# First-order logic What's the weakest notion for which the structure had to be infinite?

Suppose the first-order language with equality and a unary function symbol $S$.

Want to find a sentence $\gamma$ such that no finite structure for this language satisfies $\gamma$ and some infinite structure $B$ for this language satisfies $\gamma.$ (finite means $|B|$ was a finite set.)

I solved it by making sure $S$ was injective and there was an element in $B$ could never be mapped. Thus any finite set could not satisfy the relation since its range would be smaller than its domain, i.e. $\forall x \forall y \wedge \rightarrow =SxSy =xy \neg \exists z =0Sz$

However, I couldn't figure out if there is any "weaker sentence" or "weakest sentence" $\gamma$ such that $\gamma$ satisfies the question, and whenever $\vDash_B \forall x \forall y \wedge \rightarrow =SxSy =xy \neg \exists z =0Sz$, then $\vDash_B \gamma$.

• Are you polish? – Hagen von Eitzen Oct 27 '17 at 16:17
• A weaker form would be $\forall x\forall y\land\to =SxSy=xy\exists w\forall z\neg=wSz$, simply because it gets rid of the constant $0$ – Hagen von Eitzen Oct 27 '17 at 16:21
• To clarify Hagen von Eitzen's comment: the notation you're using is Polish notation, which is not standard in modern texts (normally the sentence you've written would be expressed as "$\forall x\forall y(S(x)=S(y)\implies x=y)\wedge\neg\exists z(0=S(z)))$." – Noah Schweber Oct 27 '17 at 16:22
• prefix notion was kind of a rule since no parentheses or any confusion, infix $\forall x \forall y (((Sx=Sy)\rightarrow (x=y))\wedge (\neg \exists z (0=Sz)))$, was there any weaker condition? I was thinking if we can get rid of injective or some other cases? – user416486 Oct 27 '17 at 16:25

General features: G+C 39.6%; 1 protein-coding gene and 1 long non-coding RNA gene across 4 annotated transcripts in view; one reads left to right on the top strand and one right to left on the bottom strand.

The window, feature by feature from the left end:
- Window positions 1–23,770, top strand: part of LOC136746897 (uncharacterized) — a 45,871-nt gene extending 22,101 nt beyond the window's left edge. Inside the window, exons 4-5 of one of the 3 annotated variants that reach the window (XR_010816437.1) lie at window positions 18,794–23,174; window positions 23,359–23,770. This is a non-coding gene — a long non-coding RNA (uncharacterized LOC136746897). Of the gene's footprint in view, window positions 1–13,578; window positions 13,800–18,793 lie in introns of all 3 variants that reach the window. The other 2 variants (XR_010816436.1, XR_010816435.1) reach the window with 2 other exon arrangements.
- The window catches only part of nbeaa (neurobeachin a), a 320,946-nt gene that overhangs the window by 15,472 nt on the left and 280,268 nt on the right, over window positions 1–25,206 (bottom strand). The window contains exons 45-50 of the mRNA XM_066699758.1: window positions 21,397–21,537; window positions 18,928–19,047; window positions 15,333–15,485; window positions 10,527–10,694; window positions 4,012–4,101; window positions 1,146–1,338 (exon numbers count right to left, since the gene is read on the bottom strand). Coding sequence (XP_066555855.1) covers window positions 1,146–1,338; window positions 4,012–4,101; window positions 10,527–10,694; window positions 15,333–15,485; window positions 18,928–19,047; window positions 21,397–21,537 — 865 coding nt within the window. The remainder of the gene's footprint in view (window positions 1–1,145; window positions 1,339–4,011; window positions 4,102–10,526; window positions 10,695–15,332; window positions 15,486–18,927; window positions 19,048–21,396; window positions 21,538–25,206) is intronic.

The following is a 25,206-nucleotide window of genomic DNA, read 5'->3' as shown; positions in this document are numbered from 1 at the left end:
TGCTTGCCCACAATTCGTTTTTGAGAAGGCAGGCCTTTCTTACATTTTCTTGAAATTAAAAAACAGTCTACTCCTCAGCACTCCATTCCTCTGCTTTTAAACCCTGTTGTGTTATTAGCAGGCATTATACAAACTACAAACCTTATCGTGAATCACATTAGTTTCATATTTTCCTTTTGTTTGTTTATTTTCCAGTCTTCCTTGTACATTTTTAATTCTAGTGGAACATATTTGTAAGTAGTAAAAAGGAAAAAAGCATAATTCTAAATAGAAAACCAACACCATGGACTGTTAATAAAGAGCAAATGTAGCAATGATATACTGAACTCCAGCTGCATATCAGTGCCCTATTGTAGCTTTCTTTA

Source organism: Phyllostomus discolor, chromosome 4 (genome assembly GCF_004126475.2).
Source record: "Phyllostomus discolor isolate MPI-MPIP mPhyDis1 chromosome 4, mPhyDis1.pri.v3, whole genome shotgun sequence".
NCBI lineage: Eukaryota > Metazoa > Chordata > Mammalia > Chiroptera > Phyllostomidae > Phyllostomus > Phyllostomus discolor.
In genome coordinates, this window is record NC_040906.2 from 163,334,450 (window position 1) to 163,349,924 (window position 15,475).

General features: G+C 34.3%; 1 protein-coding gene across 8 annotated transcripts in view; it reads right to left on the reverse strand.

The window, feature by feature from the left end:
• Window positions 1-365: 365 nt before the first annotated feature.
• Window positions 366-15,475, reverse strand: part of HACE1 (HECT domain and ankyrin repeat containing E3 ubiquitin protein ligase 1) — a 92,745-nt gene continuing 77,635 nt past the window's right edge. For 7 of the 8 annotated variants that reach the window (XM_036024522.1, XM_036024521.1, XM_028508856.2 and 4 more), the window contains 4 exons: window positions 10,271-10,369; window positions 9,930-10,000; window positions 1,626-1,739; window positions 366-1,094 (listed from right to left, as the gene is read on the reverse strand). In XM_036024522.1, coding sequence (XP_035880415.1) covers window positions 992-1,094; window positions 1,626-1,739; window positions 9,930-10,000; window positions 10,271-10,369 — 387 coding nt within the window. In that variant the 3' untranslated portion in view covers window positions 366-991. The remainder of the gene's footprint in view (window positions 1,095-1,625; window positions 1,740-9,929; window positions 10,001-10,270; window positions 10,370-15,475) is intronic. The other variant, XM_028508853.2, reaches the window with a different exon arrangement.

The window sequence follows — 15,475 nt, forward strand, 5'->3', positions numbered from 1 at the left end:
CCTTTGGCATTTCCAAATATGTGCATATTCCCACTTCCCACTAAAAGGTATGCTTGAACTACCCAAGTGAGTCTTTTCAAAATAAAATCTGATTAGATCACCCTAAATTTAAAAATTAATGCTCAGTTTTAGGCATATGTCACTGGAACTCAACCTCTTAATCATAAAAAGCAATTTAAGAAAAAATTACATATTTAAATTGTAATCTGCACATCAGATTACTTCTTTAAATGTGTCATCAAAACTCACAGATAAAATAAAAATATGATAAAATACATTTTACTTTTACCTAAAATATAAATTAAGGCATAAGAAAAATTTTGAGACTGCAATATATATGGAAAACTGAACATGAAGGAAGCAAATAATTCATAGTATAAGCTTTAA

• The prefix notation can actually be intrinsically ambiguous in a way that the (fully parenthesized) infix version cannot. What does $fgxy$ mean? $f(g(x,y))$ or $f(g(x),y)$ or even $f(g(x(y)))$ or $f(g,x,y)$? Or in a higher-order context e.g. $f(g)(x,y)$? But the real issue is readability. While Polish notation has some benefits, like easily seeing the outermost operator, the cost is mental stack management, needing to know arities, and the inability to quickly skim through the formula. For example, there's no way to tell what the second argument of $\land$ is without fully parsing the first. – Derek Elkins Oct 27 '17 at 22:34

Yes, we can get weaker sentences: for example, expressing "$S$ is surjective but not injective" (in contrast with $\gamma$, which says "$S$ is injective but not surjective") in first-order logic is easy, and this sentence too is only true in infinite structures. We can now take the disjunct $$\mbox{Either S is surjective but not injective, or injective but not surjective.}$$ This statement is strictly weaker than $\gamma$ and only true in infinite structures.
Note that "$0$" isn't needed here: we can express everything here without using a constant symbol. E.g. "$S$ is not surjective" is just "$\exists u\forall v(\neg S(v)=u)$."